[ilds] sacring-bell (OED)

Bruce Redwine bredwine1968 at earthlink.net
Fri Apr 30 12:23:37 PDT 2010


Yes, but that begs the question why certain terms stick in one's mind rather than others.  Now it may be that LD was so saturated in the literature of the English Renaissance that he began to think like an Elizabethan or a Jacobean.  Or he may have latched onto a vocabulary that had a special significance for him, conscious or unconscious.  Or, obviously, some combination of both.  I lean towards the second of the first two possibilities, which I find more interesting as a critical exercise.


On Apr 30, 2010, at 12:04 PM, Charles Sligh wrote:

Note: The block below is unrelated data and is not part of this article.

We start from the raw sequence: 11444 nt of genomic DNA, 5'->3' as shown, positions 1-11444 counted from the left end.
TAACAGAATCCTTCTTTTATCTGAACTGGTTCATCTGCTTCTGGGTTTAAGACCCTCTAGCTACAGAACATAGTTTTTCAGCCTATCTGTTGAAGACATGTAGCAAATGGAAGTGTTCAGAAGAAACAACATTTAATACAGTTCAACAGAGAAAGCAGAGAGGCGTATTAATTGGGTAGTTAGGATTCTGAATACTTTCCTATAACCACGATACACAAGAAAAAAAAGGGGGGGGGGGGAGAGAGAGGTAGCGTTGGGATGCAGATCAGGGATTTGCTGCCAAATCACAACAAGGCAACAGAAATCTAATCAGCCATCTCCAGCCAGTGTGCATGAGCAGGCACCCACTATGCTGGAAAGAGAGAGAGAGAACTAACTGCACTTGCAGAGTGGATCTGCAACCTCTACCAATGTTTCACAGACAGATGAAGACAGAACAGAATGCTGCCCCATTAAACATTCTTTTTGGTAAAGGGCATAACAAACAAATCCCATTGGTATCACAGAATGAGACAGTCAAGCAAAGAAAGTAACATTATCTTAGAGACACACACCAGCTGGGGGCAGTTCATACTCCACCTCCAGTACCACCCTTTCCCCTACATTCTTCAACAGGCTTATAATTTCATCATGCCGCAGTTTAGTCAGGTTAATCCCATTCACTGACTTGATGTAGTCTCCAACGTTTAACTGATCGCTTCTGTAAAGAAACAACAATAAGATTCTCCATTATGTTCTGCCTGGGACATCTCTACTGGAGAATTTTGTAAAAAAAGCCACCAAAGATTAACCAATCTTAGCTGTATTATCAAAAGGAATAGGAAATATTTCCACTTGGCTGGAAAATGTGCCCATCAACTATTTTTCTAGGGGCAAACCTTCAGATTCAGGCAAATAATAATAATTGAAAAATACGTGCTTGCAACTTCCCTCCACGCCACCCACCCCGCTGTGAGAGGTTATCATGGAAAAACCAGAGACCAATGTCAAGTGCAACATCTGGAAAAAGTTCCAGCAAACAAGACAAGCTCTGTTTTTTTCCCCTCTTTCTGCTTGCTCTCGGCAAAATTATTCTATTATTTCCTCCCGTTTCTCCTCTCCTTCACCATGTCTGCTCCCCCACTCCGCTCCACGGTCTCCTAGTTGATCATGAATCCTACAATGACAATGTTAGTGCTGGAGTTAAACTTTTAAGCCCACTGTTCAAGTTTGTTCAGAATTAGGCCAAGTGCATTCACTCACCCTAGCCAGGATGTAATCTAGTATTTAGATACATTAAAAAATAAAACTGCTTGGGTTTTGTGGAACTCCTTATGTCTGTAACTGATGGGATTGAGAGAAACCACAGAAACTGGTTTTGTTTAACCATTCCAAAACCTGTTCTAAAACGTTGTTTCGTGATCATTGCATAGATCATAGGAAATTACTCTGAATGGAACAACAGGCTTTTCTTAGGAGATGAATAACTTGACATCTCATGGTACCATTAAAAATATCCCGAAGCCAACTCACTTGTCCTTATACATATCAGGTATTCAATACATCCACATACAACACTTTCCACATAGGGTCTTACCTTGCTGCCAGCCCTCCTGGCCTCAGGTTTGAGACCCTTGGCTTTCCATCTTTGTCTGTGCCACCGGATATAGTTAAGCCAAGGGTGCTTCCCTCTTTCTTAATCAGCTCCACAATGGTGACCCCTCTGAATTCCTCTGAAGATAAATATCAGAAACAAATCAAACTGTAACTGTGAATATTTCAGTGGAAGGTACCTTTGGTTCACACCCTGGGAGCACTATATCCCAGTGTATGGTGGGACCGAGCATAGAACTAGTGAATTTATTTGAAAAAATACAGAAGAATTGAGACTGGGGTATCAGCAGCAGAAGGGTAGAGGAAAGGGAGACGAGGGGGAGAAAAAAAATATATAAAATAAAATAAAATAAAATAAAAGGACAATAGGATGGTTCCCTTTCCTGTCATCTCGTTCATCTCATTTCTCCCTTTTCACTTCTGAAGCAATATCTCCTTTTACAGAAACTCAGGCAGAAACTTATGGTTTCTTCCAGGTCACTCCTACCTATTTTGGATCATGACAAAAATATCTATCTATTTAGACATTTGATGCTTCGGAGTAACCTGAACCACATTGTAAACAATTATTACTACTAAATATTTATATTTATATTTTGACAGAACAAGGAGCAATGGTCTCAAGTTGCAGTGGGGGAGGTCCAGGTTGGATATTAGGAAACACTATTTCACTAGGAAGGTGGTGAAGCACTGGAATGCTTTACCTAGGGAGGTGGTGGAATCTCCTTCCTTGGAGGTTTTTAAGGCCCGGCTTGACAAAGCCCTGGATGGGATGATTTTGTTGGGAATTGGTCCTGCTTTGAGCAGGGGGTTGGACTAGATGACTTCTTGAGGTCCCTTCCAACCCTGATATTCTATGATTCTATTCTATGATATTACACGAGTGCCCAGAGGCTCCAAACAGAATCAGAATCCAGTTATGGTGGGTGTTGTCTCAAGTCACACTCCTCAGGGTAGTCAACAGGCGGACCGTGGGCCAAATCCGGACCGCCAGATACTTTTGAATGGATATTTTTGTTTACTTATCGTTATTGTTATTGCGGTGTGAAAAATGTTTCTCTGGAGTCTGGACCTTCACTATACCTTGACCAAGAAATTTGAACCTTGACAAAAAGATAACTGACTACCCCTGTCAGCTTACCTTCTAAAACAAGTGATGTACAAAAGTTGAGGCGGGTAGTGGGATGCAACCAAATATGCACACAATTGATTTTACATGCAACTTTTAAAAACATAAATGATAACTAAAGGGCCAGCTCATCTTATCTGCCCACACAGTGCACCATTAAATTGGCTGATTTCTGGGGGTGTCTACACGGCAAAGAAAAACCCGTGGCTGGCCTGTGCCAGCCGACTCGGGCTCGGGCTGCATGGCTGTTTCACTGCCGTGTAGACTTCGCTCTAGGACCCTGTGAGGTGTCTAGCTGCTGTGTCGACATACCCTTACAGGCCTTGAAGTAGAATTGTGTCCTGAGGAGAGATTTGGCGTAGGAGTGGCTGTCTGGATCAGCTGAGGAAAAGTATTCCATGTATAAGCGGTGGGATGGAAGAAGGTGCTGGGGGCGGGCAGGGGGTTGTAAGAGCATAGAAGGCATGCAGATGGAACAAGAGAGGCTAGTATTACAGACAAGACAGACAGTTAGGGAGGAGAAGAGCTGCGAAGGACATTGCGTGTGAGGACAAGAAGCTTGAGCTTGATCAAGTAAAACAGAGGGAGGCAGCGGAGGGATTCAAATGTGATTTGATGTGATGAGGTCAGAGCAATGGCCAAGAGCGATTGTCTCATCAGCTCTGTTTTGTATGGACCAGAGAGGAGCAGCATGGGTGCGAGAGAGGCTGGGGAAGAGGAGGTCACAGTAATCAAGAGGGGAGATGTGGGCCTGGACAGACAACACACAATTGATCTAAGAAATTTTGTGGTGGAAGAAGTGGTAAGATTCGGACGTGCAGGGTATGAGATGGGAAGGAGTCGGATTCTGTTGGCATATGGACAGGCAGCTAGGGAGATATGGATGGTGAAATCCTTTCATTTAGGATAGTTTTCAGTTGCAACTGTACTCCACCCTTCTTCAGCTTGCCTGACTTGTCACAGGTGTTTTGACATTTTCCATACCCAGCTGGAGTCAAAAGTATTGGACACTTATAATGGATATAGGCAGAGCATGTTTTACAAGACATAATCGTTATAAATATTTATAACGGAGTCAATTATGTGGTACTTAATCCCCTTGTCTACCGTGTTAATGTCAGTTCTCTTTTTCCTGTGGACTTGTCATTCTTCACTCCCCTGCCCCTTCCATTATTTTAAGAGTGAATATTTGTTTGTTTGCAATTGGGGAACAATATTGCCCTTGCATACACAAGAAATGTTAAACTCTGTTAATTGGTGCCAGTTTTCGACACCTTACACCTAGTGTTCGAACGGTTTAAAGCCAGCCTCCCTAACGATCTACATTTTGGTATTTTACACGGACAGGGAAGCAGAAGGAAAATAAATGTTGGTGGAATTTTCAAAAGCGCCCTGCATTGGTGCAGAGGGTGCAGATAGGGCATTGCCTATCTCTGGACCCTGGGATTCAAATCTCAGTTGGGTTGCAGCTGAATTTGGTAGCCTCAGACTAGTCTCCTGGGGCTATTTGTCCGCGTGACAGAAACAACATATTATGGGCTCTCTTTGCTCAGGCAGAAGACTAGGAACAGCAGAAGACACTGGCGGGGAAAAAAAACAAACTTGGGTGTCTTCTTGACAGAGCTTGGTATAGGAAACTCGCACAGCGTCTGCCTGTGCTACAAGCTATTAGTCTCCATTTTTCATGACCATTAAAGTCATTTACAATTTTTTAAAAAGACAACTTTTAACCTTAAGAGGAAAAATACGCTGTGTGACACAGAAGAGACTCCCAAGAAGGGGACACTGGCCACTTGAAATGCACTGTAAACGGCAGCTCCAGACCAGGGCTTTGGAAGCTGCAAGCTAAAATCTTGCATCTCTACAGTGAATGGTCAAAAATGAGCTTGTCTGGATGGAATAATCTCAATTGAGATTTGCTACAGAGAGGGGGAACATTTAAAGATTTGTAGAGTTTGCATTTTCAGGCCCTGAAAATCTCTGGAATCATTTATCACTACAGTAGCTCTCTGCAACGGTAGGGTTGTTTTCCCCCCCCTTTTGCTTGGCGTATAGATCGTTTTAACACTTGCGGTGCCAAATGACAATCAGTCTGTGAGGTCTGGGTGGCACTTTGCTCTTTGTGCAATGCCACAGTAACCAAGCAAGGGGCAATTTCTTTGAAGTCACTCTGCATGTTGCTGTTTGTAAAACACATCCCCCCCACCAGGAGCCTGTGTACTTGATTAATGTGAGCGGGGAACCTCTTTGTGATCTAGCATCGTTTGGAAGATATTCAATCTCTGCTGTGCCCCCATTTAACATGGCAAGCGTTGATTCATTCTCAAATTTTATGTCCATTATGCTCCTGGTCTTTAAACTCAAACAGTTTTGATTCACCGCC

> Bruce Redwine wrote:
>> The human mind is a wondrous thing, particularly LD's, but it's hard 
>> for me to imagine the old guy lugging around a liturgical term from 
>> his days in London (or earlier) and using it in 1959, when writing 
>> Clea.  Has anyone tried to account for L. Durrell's weird vocabulary 
>> and to generalize that into a theory about him and his method of 
>> composition?
> I would imagine that the source is literary, rather than 
> autobiographical.  The term has a hey-day in Durrell's preferred 
> literary moment, 16th and 17th century English literature.  
> I would check--and will check, when I can--the verso pages of his 
> working notebooks. 
> -- 
> ********************************************
> Charles L. Sligh
> Assistant Professor
> Department of English
> University of Tennessee at Chattanooga
> charles-sligh at utc.edu
> ********************************************

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